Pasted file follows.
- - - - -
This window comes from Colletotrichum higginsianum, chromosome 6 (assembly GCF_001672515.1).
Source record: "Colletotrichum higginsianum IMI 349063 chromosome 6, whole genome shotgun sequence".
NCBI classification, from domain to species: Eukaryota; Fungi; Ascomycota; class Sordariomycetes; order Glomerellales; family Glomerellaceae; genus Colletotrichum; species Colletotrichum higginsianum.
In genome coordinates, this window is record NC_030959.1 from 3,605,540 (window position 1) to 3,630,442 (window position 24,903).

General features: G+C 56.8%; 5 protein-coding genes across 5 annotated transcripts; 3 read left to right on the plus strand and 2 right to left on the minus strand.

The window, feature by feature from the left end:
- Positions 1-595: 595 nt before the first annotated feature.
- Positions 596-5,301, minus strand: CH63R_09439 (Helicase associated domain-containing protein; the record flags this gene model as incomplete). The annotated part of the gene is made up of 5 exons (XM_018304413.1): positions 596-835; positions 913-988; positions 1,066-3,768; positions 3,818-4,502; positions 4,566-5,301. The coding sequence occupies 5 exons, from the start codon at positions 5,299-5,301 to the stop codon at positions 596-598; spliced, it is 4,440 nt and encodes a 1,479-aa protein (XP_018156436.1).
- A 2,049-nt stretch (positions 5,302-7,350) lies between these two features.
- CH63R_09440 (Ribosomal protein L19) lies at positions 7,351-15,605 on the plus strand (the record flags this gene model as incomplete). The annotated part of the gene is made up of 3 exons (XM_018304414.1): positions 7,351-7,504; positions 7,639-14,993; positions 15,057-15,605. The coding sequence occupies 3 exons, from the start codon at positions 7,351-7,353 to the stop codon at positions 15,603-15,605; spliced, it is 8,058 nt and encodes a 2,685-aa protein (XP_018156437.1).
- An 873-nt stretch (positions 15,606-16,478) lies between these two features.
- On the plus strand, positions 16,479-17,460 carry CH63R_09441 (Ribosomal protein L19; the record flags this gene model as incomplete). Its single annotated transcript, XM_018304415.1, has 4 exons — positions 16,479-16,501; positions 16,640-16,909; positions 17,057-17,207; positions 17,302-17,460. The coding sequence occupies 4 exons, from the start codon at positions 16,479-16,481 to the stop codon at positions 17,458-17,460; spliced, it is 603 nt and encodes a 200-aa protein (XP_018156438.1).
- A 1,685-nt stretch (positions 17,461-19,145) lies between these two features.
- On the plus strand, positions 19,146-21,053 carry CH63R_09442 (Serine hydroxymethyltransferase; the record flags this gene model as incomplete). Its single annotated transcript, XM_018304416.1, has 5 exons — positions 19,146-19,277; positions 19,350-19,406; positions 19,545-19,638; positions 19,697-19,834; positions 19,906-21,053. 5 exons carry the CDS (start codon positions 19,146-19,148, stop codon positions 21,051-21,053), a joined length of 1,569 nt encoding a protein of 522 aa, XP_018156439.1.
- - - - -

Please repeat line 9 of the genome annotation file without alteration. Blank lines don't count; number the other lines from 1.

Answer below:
- A 2,049-nt stretch (positions 5,302-7,350) lies between these two features.